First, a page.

Škoda launches a new electric model: what we know about the Enyaq Coupe

Škoda expands its fully electric range with the Enyaq Coupe.

The model follows the more traditional Enyaq style and is a break from the conservative design for Škoda, with its curved roofline. Škoda is currently targeting more practical segments, such as SUVs, hatchbacks and station wagons.

Škoda CEO Thomas Schaefer said during the launch of the car that the new EV combines “excitement and efficiency”, adding that the crossover offered “generous amounts of typical Škoda space in a sleek body”.

Škoda aims for a richer market with the Enyaq Coupe than the standard Enyaq, offering different stylistic details and unique equipment lines.

The model will become the first Škoda electric car to be sold with the brand’s RS sport offered on the Octavia and Kodiaq combustion engine models.

RS’s higher power will allow it to accelerate to 100 km / h in 6.5 seconds and reach a top speed of 111 mph.

“The brand’s image has improved across Europe, we’re not the brand of old jokes,” said Martin Jahn, the brand’s head of sales and marketing.

“This will be the most expensive model in our range, but even for this price, the car is still good value for money.”

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Technical specifications

Škoda has not yet launched prices, but the model will cost more than the standard Enyaq when it goes on sale in February, indicating a starting price of £ 42,000 in the UK or around € 50,500.

The coupe will not offer Enyaq’s 52-kilowatt-hour battery pack, but it starts with the 58 kWh package.

The basic power level for the rear-wheel drive iV 80 is 201 hp, while the iV 80X and all-wheel drive vRS add a second engine to increase the power to 261 hp and 295 hp respectively.

The range is a maximum of 545 km in the standard iV 80 model, an increase of over 529 km in the standard Enyaq 80, an increase that Škoda attributes to the better aerodynamics of the coupe shape.

The claimed space of the 570-liter coupe trunk is only slightly smaller than the 585-liter space of the standard Enyaq. Škoda says the rear seat space is also equal to that of the brand’s best-selling Octavia compact station wagon, despite the sloping rear window.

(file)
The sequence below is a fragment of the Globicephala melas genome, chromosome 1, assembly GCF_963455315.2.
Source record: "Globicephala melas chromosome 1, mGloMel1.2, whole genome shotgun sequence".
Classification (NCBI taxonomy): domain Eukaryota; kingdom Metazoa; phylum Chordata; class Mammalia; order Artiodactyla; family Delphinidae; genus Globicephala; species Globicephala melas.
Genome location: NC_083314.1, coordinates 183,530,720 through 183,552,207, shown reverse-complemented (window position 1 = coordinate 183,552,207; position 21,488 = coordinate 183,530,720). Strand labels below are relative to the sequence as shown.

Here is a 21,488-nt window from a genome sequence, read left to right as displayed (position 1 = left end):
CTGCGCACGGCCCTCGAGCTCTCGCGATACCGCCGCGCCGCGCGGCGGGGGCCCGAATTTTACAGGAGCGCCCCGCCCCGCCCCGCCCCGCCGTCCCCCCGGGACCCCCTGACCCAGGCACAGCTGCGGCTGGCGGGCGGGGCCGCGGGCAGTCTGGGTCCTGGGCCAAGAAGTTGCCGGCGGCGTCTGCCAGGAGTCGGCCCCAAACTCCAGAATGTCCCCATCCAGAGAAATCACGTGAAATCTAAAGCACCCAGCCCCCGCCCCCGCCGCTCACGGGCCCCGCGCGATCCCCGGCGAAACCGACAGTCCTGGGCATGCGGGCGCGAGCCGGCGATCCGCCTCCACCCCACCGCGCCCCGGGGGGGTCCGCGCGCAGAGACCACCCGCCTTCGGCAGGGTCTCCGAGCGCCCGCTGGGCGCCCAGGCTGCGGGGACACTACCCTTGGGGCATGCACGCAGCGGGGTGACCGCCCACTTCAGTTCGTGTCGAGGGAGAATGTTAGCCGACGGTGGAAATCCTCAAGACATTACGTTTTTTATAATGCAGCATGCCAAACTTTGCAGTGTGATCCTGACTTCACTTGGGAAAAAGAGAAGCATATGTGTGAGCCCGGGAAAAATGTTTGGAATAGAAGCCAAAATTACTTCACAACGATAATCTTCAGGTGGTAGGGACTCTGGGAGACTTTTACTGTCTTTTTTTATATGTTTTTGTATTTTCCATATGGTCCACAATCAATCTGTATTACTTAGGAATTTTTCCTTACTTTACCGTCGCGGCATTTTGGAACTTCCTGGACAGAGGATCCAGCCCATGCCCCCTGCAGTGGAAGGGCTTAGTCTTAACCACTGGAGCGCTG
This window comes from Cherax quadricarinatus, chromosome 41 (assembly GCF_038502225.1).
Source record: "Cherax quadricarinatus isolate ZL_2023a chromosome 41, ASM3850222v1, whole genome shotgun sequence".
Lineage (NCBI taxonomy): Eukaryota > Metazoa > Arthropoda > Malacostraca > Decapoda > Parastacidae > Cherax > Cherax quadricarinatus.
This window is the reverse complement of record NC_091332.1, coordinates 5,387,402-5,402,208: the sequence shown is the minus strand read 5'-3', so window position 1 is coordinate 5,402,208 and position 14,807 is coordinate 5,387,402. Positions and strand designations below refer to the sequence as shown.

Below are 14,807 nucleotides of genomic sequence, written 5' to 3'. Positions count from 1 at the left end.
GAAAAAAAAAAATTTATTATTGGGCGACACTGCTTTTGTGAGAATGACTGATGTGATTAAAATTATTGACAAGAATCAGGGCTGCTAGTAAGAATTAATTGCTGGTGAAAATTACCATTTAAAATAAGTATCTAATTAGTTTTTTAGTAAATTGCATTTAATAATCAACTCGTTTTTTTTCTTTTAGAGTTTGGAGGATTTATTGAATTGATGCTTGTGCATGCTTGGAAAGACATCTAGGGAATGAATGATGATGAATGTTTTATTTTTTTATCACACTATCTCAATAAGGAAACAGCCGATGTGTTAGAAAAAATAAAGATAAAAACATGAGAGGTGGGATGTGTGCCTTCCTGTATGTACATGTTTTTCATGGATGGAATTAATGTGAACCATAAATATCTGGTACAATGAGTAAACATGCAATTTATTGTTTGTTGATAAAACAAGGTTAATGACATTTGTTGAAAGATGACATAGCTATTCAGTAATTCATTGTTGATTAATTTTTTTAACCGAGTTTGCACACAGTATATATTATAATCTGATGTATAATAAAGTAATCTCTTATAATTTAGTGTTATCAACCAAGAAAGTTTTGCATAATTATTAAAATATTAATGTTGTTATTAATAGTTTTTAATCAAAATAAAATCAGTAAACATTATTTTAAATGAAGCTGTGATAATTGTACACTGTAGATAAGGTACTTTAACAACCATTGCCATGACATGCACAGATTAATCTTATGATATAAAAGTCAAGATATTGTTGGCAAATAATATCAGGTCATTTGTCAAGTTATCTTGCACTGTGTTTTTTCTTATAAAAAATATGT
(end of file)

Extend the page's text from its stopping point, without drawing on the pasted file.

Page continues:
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The car keeps the same strip of light along the front grille, available as the Crystal Face option, lit with 131 LEDs. The car also retains the standard 13-inch center screen from Enyaq. The screen is operated by either touch, a touch-slider, gesture or voice control, and the information is supplemented by an additional 5.3-inch screen in front of the driver.

The style of the car is largely based on the Vision IV concept presented in 2019.

Škoda will produce the coupe with Enyaq at its factory in Mlada Bolesav, Czech Republic. Škoda’s production strategy differs from that of the Seat Cupra and Audi performance brands, which produce their MEB cars at VW’s main electric vehicle unit in Zwickau, Germany, along with the VW ID3, ID4 and ID5 crossover coupe.

The carmaker sold 44,553 Enyaq in 2021, its first full year of sales. VW has meanwhile sold 54,982 ID4s, the equivalent SUV model on the same platform.

The Czechs expect all-electric models to account for 50-70% of sales in Europe by 2030, “depending on market developments,” Schaefer said.

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